|Jun 28, 2009, 11:48 PM||#1|
Pimp my Powerbook G4
I have a powerbook G4 1.67 GHz that I want to give to my father,
He only surfs the web and is recently planning to rip his whole CD collection to an external 4 TB HDD (He has many hundreds -thousands?- classical music CD's that he's planning to rip in lossless).
This is the only computer available to him at this moment. I want the G4 to feel as snappy as possible so I bought 2 GB of RAM.
Then, I saw that the biggest IDE HDD is 320 GB 5400 rpm. Sounded good.
BUT my dad wont need as much storage. He has no apps and all the music will be stored on his external drive.
Then I saw that there are IDE SSD ! That got me going.
And I want to give him the fastest machine possible.
So my question.
Do any of you have a recomendation for an IDE SSD that will feel A LOT faster than the 320 GB 5400rpm IDE HDD ?
I dont want to buy a new machine, nor "put the money for the upgrades aside and buy a macbook"
I like thinking that an old machine is being put to good use, and don't minde "investing" in upgrades that will later be obsolete.
What I don't want is to buy a new SSD and regret it because of "stuttering issues" or slow speeds.
I found this 64 GB
worth it ?
Thanks a lot for reading my lengthy post and any advice offered
|Jun 29, 2009, 04:47 AM||#2|
I can recommend the Mtron Mobi 3000 P-ATA to you. It's a SLC ssd and it does max 100MB/s reads and 80MB/s writes. I had a 16GB version and had loads of apps installed (OS Leopard) and still had 3GB free space left.
You could take a look here for some info (they've got a forum too).
uMBP 17", 2.93Ghz, 8GB, Plextor M3 SSD + Intel 320 SSD & MacBook Air 1.8Ghz, 64GB SSD
|Jun 29, 2009, 07:35 AM||#3|
If he's going to rip from the CD straight to the External TB drive then why do you need a super-fast super-small internal drive? If he is going to use iTunes to do this then maybe I could see this as he will have a three step process, rip to internal drive until drive is maxed out, move the ripped music to external TB drive, then clean up the internal drive only to start the process again. Even doing it this way I really do not see the benefit of spending the money on the SSD, but then again I do not own an SSD. Maybe I should not have replied to you post, Sorry.
|Jun 29, 2009, 07:44 AM||#4|
Hitachi makes a single platter 160 gig IDE drive that's supposed to be almost as fast as many newish 7200 rpm drives. That may be a more financially viable option.
There's a couple of good websites for optimizing an older mac to run tiger and leopard, do a quick google search and you'll find them. They mostly involve turning off a lot of eye candy and unnecessary processor sucking options that leave a PPC a lot snappier in everyday use. Good luck.
I've found that the sanest question I can ask myself is 'Am I going crazy?' --Jack Robbins
2012 base 15" rMBP, 2012 base 11" MBA, late 2011 2.4 i7 17" MBP, 16 gb ram, Crucial M4 512gb SSD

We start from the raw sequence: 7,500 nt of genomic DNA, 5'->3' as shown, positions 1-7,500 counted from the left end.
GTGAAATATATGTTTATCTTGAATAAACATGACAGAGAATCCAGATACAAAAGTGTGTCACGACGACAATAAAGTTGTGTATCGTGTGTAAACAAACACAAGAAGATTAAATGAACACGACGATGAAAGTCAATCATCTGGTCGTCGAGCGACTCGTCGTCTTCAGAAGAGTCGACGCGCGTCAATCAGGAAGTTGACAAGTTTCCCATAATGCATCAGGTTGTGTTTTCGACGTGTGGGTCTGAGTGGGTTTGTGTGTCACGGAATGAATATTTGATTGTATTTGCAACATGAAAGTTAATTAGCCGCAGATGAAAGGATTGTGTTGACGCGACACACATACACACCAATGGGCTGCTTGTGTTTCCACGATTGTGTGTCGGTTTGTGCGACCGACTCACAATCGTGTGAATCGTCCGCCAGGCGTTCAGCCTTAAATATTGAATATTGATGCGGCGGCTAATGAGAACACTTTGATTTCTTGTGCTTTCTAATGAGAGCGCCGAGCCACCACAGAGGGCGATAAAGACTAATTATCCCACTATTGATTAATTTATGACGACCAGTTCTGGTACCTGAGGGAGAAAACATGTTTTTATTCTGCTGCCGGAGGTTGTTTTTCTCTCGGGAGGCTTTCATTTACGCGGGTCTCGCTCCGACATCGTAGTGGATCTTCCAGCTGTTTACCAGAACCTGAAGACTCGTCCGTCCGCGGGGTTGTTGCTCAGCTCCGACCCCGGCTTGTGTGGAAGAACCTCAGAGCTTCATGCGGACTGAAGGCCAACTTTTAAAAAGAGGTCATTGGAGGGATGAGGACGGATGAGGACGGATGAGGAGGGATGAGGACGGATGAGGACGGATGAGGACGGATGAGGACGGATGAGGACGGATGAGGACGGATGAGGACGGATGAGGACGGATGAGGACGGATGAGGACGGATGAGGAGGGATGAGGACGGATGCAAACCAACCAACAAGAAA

|Jun 29, 2009, 11:15 AM||#6|
I know the PBG4 is no slouch, but I what I'm saying is I want to make it the best computer it can be. And I'm sure that means SSD. I don't have unlimited budget (I checked DVnation out -thanks for the link- and it does seem rather expensive. If no one else chimes in, I think they will get my money, appear to be quality SSD) but I'm looking to spend upwards of 250 dlls.
I have even considered installing an optibay and RAID 0 two 16 GB ssd for crazy speeds.
(the CD ripping can occur on our 3 CD bay external enclosure)
|Jul 23, 2009, 09:08 PM||#7|
Considering how bottlenecked the very notion of red laser optical media is, you will not notice much, if any improvement on lossless ripping with an SSD.
You're better off with some RAM. The benefits of SSD's will not make the ripping faster, nor will it make iTunes so much more responsive, given the good processor.
Max the RAM, and consider using Tiger. I have a much slower notebook than you, and a 10GB partition at the beginning of the drive, running a slim version of 10.4.11(Thanks to Monolingual and Xslimmer), plus a final defrag with iDefrag, has kept my disk running very, very smoothly for over a year.
Don't get caught up in the SSD excitement over some simple, snappy uses like what you've described.
I hope that helps.
Mac Mini, 2.26GHz, 4GB, X25-M G2 80GB PowerMac G5, Dual 1.8GHz Powerbook G3 Pismo, 400MHz
|Jul 23, 2009, 11:00 PM||#8|
Not sure what kinds of speed improvements you'd see, but it would be a good idea to not just consider using that external CD drive for ripping, but *only* consider using it. The slot-loading drives, especially now that they're getting on in years, don't like lots of heavy use all that much.
2011 iMac, iMac G5, 2012 Air, ThinkPad X200, iPad mini, iPhone 5.
"...But there is one more thing - your patience was worth it. Introducing the PowerBook G5!" - Steve Jobs Hologram @ WWDC 2014
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